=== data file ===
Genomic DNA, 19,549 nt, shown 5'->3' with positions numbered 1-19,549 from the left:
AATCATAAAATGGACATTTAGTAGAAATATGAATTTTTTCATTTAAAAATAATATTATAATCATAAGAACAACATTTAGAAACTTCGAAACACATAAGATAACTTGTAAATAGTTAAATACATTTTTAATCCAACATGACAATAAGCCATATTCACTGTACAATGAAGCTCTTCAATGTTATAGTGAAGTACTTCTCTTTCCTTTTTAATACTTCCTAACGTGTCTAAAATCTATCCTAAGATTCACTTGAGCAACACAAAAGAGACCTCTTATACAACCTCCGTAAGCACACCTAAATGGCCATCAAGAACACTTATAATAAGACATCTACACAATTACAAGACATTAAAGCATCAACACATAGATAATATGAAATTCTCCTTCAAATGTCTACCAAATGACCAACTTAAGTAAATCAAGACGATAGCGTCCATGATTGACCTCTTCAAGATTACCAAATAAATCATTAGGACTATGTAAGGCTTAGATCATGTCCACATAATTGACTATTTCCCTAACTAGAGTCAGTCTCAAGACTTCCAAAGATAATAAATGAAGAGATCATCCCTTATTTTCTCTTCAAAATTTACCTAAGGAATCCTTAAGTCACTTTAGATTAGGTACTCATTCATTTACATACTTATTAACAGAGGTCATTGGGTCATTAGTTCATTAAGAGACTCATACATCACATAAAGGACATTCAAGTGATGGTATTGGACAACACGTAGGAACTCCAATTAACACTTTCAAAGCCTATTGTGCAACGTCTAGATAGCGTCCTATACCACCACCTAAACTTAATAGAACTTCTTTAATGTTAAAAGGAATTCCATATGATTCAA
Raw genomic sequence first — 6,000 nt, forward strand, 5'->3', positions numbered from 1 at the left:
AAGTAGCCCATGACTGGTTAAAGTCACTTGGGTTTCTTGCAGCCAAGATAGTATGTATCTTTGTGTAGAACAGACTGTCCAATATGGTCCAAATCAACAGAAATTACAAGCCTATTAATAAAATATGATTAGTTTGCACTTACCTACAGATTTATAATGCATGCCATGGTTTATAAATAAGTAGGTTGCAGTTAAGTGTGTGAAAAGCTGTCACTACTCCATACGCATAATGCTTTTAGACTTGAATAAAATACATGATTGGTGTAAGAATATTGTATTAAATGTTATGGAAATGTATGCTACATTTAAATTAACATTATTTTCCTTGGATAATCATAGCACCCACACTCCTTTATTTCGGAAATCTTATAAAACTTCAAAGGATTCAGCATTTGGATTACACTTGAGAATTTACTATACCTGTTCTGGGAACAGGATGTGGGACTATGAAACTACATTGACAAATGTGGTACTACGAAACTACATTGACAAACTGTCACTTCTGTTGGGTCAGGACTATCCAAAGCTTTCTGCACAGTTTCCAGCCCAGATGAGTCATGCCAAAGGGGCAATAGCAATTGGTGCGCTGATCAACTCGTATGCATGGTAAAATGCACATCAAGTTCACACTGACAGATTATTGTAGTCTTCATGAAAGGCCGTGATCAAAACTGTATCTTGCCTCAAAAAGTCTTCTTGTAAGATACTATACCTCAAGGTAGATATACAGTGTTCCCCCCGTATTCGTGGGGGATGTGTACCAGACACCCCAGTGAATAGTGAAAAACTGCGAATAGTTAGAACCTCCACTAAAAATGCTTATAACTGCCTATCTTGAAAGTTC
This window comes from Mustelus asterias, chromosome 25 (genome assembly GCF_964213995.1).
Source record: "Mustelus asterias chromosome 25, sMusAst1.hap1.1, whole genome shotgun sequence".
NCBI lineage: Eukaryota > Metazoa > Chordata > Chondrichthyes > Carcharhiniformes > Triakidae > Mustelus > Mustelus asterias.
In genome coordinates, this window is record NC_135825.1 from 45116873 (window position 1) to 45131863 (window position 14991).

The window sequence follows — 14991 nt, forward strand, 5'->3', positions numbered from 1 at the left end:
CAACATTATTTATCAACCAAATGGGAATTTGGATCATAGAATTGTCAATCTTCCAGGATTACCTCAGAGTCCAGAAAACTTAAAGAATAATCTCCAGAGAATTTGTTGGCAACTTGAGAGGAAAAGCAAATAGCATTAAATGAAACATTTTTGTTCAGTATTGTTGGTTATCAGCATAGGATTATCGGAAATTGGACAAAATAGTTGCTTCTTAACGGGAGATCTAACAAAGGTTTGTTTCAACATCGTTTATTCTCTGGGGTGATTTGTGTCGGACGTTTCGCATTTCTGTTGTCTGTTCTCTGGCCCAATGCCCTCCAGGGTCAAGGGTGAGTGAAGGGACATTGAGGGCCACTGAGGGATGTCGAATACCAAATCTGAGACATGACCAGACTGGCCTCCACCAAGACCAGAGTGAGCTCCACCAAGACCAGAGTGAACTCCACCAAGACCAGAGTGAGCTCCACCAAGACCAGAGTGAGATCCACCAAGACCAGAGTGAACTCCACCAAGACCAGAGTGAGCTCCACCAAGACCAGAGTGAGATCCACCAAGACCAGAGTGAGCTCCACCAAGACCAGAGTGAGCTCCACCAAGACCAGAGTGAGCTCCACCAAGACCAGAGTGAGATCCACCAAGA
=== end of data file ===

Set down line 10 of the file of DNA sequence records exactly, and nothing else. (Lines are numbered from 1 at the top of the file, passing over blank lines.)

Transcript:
CAACATTATTTATCAACCAAATGGGAATTTGGATCATAGAATTGTCAATCTTCCAGGATTACCTCAGAGTCCAGAAAACTTAAAGAATAATCTCCAGAGAATTTGTTGGCAACTTGAGAGGAAAAGCAAATAGCATTAAATGAAACATTTTTGTTCAGTATTGTTGGTTATCAGCATAGGATTATCGGAAATTGGACAAAATAGTTGCTTCTTAACGGGAGATCTAACAAAGGTTTGTTTCAACATCGTTTATTCTCTGGGGTGATTTGTGTCGGACGTTTCGCATTTCTGTTGTCTGTTCTCTGGCCCAATGCCCTCCAGGGTCAAGGGTGAGTGAAGGGACATTGAGGGCCACTGAGGGATGTCGAATACCAAATCTGAGACATGACCAGACTGGCCTCCACCAAGACCAGAGTGAGCTCCACCAAGACCAGAGTGAACTCCACCAAGACCAGAGTGAGCTCCACCAAGACCAGAGTGAGATCCACCAAGACCAGAGTGAACTCCACCAAGACCAGAGTGAGCTCCACCAAGACCAGAGTGAGATCCACCAAGACCAGAGTGAGCTCCACCAAGACCAGAGTGAGCTCCACCAAGACCAGAGTGAGCTCCACCAAGACCAGAGTGAGATCCACCAAGA